Scientific name: Eudyptes chrysocome

Physical description and related species

Southern rockhopper penguins are the smallest of the crested penguins weighing only 2–3.8kg. They are thus only bigger than little penguins (Eudyptula minor).

Distribution and abundance

Southern rockhopper penguins have a circumpolar distribution, and are found on islands in the region of 46–54°S. The islands they occupy include Heard Island and the McDonald Islands, as well as Macquarie Island.

Over the past few decades, populations have significantly decreased. Most seriously affected were the colonies at the Falkland Islands (Malvinas). Although researchers are unsure what threats are predominantly driving current population declines, it appears that climate changes is playing a significant factor.

Conservation status: vulnerable


The start of the breeding season depends upon where southern rockhopper penguins live and can vary by as much as six weeks. There are also annual variations within the same colony. The females usually lay two eggs within 4–5 days of each other in November. Initially, both partners remain at the nest for a few days. After this, the males depart and go to sea returning two to four weeks later. Like other crested penguins, their first egg is smaller than the second one. Both eggs may survive and hatch.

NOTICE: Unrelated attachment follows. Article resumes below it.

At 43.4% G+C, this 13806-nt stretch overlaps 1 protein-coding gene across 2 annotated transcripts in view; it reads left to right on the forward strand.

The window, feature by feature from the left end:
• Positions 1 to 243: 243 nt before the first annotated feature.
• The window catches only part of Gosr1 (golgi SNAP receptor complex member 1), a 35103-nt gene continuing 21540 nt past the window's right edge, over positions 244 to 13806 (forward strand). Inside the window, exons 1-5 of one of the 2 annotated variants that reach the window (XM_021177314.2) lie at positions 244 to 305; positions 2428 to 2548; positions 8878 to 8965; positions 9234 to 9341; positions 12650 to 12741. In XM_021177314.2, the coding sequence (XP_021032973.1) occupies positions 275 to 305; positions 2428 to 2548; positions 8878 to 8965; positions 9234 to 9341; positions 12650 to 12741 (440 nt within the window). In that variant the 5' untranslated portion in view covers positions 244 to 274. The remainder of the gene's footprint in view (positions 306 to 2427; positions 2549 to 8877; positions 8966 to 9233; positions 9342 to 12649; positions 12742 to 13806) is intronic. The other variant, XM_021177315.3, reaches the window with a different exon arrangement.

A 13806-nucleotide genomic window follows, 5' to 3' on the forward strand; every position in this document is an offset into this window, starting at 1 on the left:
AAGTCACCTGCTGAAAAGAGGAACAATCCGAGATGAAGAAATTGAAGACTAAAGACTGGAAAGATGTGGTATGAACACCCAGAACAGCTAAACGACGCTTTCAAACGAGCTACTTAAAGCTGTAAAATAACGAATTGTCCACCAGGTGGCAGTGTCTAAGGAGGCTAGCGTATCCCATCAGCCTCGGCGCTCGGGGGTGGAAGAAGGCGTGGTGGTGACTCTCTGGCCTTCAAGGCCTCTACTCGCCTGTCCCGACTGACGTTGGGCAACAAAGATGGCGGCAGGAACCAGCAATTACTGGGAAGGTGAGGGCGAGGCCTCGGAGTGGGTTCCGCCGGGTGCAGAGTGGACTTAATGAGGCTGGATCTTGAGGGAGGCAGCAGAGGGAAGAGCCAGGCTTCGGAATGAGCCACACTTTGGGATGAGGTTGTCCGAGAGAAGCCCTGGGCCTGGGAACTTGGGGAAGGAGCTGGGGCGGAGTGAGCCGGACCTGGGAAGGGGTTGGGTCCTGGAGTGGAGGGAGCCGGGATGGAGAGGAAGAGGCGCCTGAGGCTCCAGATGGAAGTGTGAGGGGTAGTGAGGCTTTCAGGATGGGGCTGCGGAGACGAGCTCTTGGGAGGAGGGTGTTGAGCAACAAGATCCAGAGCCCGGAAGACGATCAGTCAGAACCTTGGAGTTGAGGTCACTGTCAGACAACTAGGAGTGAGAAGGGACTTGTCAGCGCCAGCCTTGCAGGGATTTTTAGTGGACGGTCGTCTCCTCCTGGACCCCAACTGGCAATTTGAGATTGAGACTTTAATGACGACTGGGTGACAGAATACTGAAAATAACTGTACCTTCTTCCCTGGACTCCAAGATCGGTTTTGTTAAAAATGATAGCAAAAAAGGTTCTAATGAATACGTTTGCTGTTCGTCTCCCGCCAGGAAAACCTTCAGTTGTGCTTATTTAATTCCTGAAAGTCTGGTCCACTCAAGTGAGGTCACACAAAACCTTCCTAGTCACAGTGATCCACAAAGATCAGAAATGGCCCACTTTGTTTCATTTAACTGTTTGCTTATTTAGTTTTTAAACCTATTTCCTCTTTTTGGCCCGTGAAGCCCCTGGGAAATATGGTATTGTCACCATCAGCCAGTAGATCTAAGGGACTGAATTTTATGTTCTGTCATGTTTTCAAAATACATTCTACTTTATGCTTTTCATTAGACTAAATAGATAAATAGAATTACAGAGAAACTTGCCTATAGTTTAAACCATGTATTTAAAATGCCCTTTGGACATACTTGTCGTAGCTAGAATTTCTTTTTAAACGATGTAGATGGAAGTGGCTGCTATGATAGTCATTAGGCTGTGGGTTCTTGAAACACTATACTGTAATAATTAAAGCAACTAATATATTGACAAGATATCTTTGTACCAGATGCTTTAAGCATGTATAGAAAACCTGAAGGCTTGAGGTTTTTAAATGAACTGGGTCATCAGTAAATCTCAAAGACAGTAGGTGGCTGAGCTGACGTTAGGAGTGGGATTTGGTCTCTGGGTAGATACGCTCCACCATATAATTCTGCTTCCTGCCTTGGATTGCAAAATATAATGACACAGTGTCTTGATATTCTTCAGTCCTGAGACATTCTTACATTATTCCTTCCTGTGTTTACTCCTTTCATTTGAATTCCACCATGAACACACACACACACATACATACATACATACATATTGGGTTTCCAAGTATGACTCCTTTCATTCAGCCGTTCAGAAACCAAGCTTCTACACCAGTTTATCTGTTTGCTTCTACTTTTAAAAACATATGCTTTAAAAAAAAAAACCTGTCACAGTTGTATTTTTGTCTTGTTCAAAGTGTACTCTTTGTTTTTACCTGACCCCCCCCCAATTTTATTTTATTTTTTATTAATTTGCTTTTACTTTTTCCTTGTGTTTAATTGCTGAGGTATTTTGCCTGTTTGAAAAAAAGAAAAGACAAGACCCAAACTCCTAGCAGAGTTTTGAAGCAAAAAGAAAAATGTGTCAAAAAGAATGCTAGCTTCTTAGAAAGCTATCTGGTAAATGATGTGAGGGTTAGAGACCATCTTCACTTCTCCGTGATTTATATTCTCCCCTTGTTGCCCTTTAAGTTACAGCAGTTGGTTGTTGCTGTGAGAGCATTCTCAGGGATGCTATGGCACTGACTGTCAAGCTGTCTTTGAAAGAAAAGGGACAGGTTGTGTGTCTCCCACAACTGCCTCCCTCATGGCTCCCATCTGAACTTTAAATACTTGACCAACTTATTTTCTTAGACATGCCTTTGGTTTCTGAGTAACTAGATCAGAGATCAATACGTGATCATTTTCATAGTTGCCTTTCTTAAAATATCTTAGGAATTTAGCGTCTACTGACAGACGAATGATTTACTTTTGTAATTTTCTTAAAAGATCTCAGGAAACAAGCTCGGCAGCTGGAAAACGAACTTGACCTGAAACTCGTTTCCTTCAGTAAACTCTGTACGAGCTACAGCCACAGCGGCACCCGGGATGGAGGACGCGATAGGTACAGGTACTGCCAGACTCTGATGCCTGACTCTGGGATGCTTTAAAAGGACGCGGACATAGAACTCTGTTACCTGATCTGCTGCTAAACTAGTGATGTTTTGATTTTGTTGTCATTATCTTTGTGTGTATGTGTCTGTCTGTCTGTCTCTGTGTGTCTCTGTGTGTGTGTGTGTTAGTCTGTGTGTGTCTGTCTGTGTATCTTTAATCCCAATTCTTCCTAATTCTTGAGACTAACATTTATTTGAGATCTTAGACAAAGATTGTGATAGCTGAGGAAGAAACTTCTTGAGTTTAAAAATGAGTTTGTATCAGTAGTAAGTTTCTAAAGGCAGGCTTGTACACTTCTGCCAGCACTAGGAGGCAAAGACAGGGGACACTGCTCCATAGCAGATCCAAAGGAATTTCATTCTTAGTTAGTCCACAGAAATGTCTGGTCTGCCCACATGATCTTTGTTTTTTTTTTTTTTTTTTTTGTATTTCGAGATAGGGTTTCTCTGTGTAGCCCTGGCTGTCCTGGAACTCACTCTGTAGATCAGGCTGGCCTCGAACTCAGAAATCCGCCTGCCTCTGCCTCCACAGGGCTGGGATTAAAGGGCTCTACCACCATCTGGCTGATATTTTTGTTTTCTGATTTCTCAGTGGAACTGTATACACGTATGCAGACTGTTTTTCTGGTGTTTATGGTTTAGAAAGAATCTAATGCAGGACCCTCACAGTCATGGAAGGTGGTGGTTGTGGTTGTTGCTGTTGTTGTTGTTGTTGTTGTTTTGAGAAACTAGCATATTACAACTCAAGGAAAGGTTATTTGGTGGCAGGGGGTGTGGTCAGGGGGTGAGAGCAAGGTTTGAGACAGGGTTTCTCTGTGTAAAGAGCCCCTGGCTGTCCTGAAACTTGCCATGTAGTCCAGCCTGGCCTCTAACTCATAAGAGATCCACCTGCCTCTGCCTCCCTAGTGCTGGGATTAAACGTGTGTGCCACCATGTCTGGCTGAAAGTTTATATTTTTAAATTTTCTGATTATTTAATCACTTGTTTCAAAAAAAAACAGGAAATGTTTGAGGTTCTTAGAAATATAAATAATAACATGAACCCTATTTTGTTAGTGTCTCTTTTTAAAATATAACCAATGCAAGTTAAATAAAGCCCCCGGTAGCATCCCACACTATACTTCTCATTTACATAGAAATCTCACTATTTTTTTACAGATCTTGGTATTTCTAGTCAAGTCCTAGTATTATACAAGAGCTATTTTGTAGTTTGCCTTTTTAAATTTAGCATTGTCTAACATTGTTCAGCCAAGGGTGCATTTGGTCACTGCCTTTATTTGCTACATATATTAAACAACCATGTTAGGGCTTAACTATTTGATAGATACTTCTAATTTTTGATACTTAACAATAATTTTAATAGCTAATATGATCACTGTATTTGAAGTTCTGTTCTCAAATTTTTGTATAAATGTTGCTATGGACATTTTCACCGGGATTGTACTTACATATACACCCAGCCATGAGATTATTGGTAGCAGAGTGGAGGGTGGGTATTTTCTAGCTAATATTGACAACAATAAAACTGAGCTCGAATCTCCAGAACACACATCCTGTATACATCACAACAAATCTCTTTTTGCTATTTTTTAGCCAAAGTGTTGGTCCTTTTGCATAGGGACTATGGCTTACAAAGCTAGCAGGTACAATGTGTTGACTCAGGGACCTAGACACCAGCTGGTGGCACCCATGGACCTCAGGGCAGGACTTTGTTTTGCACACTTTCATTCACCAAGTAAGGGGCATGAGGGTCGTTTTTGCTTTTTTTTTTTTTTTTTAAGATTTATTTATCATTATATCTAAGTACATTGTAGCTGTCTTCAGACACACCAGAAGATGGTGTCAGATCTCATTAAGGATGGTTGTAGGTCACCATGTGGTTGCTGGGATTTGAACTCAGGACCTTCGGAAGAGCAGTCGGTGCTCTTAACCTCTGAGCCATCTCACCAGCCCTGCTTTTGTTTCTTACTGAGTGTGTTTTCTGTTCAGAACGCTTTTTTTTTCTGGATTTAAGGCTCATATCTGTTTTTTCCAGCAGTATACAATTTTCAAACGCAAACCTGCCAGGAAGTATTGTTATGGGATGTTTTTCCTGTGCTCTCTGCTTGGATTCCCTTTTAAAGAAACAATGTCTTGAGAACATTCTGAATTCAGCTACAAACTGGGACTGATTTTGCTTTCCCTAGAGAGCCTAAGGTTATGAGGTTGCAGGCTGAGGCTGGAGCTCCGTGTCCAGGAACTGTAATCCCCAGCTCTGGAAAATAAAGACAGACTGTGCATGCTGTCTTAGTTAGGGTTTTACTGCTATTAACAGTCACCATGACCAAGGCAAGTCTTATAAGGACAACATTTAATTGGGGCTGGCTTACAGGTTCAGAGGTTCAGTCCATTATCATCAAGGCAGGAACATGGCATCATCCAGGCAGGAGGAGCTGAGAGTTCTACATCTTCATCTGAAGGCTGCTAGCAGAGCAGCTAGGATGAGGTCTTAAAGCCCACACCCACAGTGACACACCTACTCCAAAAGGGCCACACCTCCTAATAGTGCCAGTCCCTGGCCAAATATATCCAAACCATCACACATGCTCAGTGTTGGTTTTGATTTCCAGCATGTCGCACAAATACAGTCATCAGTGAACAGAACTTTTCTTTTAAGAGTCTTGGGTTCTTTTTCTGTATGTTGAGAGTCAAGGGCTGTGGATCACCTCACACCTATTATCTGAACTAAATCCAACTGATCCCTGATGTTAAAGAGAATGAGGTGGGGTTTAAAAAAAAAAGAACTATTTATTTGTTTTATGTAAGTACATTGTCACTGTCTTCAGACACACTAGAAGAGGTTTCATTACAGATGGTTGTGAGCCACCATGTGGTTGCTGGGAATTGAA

The eggs are incubated for 32–34 days. Once the chicks hatch, the male guards them for about 3 weeks while the female feeds the offspring. Chicks are usually ready to leave the colony in mid-February (depending on when the breeding season started).

Adult penguins have to prepare for their annual moult. If food is plentiful, they moult early. If food is difficult to find, the penguins delay their moult. Generally, the last birds finish in mid-May.

Diet and feeding

Southern rockhopper penguins hunt a variety of prey, but crustaceans and cephalopods appear particularly important. Generally, diet composition varies with location and season. On average, southern rockhoppers dive to 20 or 30 metres but a maximal dive depth of 113 metres was recorded in one study.